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Do We Now Get the Healthcare We Want?

April 17, 2009

Ignoring problems of aggregation, probably so.

Mickey Kaus writes somewhat confusingly this morning that:

I’m for universal health care in large part precisely because I think the government will be less tough-minded and cost-conscious when it comes to the inevitable rationing of care than for-profit insurance companies will be. Take Arnold Kling’s example of a young patient with cancer, where "the best hope is a treatment that costs $100,000 and offers a chance of success of 1 in 200." No "rational bureaucracy" would spend $20 million to save a life, Kling argues. I doubt any private insurance company is going to write a policy that spends $20 million to save a life.  But I think the government–faced with demands from patient groups and disease lobbies and treatment providers and Oprah and run, ultimately, by politicians as terrified of being held responsible for denying treatment as they are quick to pander to the public’s sentimental bias toward life–is less likely to be "rational" than the private sector.

That is to say, the government’s more likely to pay for the treatment (assuming a doctor recommends it). So it’s government for me. 

Huh? Kling’s point is that because the government is subject to interest group pressures (from the sick) it is likely to spend more on healthcare than individuals would choose to spend if they they actually paid the cost of the care out of their own pockets or through insurance policies that they purchased. Why would we want to spend more than this?

Absent a postulate of market failure in the insurance market, the reason insurance would not cover this procedure is that ex ante, is that the purchasers of the insurance policy would rather spend their money on other things than buy insurance to cover this type of treatment (i.e. one that costs $20 million per life saved). If consumers did value having a right to such a treatment, a well functioning insurance market should be able to provide insurance that covers it for a competitive price. If consumers didn’t really value this right, insurers would not provide it and their not providing it would be evidence of how little consumers valued the right (a revealed preference!).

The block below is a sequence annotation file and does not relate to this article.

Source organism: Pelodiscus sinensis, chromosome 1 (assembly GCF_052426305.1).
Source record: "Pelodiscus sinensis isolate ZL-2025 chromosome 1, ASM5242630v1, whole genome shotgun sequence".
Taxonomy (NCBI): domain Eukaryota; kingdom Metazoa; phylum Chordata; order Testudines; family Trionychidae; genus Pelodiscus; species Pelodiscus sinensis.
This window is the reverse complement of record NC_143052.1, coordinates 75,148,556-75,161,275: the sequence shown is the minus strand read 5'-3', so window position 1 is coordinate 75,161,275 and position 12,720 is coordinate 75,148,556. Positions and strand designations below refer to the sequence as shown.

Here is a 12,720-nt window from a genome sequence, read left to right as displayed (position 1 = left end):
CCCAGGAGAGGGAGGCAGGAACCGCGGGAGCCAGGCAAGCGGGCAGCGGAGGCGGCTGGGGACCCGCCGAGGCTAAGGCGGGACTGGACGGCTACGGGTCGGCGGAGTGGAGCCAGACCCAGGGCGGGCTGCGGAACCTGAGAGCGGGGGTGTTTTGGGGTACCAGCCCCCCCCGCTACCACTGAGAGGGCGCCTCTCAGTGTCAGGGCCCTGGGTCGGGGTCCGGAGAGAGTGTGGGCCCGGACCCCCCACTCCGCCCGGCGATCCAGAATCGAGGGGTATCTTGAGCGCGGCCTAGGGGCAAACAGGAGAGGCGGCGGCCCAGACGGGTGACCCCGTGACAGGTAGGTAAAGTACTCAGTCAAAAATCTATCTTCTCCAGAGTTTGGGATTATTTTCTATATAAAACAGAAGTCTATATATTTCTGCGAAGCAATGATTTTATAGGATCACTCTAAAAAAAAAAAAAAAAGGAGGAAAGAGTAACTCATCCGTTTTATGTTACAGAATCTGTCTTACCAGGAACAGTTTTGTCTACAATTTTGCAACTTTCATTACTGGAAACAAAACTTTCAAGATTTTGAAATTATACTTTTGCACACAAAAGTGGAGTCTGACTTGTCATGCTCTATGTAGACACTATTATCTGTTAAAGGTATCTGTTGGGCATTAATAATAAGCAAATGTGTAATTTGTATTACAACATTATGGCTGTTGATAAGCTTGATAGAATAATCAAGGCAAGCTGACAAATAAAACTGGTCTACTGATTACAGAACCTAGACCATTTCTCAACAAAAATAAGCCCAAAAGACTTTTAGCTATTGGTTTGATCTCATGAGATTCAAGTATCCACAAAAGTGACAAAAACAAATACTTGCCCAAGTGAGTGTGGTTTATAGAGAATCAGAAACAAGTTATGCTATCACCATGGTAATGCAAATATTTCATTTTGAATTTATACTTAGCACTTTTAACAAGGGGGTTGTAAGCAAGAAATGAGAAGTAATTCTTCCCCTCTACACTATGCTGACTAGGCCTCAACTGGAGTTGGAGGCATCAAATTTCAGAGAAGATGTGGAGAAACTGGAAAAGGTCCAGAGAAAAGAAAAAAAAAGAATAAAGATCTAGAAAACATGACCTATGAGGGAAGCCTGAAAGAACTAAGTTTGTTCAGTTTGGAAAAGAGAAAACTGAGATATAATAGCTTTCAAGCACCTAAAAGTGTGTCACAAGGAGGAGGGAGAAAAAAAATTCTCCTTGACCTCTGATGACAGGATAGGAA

I agree that controlling the cost of healthcare is not inherently desirable. For largely the reasons explained by Megan McArdle and Mickey Kaus: we’re rich, why shouldn’t we spend more on healthcare? But we don’t place an infinite value of healthcare. At some point the marginal value is less than the marginal cost. We should stop buying it at that point and have a system that let’s us do that. Private insurance is such a system as long as we have a well functioning market.

It is likely that we don’t have a perfect market for health insurance and I am open to arguments that there might be superior systems (including tweaks to the current one), but I have seen no proposed changes involving universal coverage (or even a significantly greater government role) that I think would actually be an improvement on the current system that would make people better off in any concrete way.

Universal coverage could make everyone more equal, but at the cost of making them worse off (at least in terms of satisfaction of concrete revealed preferences). I think that is a tradeoff Mickey would be willing to make, but I remain skeptical.

 

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